Cooler Master V8 GTS CPU Cooler ReviewWaco - August 6, 2013
» Discuss this article (16)
Cooler Master V8 GTS CPU Cooler Closer Look:
Behold: the Cooler Master V8 GTS! Ditching the single-fan design of the prior V8, the new GTS version sports a pair of 140mm fans that should offer great airflow through the triple radiators without a ton of noise. The integrated shrouds direct airflow through the center of the heatsink with very little room for air to escape on its journey of cooling.
Even from the side of the cooler, you can tell that the V8 GTS means business. The dual heatpipes that feed each of the auxiliary radiators stick very prominently out the sides, with the shroud overhanging the top on each side. The whole assembly feels quite sturdy and, while not a super-heavyweight, this cooler is not light. Tipping the scales at over two pounds in full running garb, you can see quite easily why Cooler Master includes a fairly beefy backplate in the box. The top of the shroud sports the Cooler Master logo with a small inset "V8 GTS" stamped into the black plastic. As hinted at by the box, this cooler does indeed have integrated red LEDs to throw off a nice evil glow into your case while running.
Now we come to the most interesting part of the whole cooler: the vapor chamber. The entire baseplate is essentially a flat heatpipe that is more commonly seen on GPU coolers with monstrous TDPs. The sole purpose of the vapor chamber is to wick heat away from your CPU and direct it into the eight heatpipes as fast as possible. The machining on the base isn't great as you can see in the shots below. The machining marks are clearly visible and while the base is flat, the grooves are deep enough that they can easily be felt when running a finger across the surface. Even the Lego man had to scoot up closer to try and see his wonderful reflection. Ultimately he failed; the base of the V8 GTS just doesn't have the same smoothness usually associated with high-end heatsinks.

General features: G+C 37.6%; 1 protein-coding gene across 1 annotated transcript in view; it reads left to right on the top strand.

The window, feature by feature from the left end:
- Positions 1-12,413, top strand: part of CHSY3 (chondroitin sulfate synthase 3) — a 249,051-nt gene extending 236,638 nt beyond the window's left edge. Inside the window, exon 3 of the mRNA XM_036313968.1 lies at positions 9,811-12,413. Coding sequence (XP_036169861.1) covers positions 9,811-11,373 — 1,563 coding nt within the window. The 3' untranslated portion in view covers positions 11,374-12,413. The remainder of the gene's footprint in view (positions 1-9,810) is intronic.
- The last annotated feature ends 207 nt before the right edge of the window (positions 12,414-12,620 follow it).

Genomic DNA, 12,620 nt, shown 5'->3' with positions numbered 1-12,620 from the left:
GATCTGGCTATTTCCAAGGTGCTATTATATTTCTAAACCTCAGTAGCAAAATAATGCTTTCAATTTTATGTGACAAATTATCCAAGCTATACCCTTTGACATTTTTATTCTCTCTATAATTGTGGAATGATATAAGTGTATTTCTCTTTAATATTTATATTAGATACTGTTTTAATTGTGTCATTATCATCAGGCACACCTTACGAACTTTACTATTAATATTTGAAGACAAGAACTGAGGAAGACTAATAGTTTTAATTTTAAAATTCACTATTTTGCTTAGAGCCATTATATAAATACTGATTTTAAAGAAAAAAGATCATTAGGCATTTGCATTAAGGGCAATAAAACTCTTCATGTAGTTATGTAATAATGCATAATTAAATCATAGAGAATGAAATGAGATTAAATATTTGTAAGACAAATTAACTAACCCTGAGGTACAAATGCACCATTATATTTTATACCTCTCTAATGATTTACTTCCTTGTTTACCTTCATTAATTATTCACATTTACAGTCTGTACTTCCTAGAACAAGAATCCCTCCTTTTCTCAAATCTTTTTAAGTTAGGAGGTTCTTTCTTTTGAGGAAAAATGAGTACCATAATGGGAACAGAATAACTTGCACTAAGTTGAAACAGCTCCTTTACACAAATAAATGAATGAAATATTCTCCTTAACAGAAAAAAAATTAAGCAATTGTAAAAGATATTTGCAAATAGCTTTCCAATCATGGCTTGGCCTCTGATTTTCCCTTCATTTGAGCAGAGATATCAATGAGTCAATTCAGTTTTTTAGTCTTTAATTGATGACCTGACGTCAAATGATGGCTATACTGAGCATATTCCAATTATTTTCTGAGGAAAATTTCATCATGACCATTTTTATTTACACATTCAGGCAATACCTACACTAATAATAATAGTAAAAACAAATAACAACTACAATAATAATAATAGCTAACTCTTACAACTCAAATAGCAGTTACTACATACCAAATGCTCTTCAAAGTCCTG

I'm going to apologize in advance here: this cooler is a pain in the ass to install and it makes me cranky just thinking about wrestling it into place. The test case, a Corsair 650D, is by no means a small case. Even with it being a larger case, the V8 GTS is terribly frustrating to install. After attaching the backplate (easy, by the way), you're forced to somehow place the cooler on your CPU and attach the four hex nuts that hold it in place. This sounds easy, but not only did I have to remove the video card and RAM to install this cooler (which really isn't too unexpected), but I had to remove the top fan in the case too! Even with everything cleared out of the way, just getting the small hex nuts onto the mounting bracket was difficult because of the placement of the heatpipes and the overall size of the cooler.
I've installed a lot of coolers in my time on this planet and I honestly think this is one of the few I'd rather not have ever touched. The included wrench is helpful in tightening things down, but would be entirely useless if the heatsinks surrounding your motherboard socket are tall at all. The only way I can imagine this cooler being easy to install is if you have an open-air testbed or if you install it with the motherboard out of the case (though I'm wary about moving my motherboard with two pounds hanging off of it).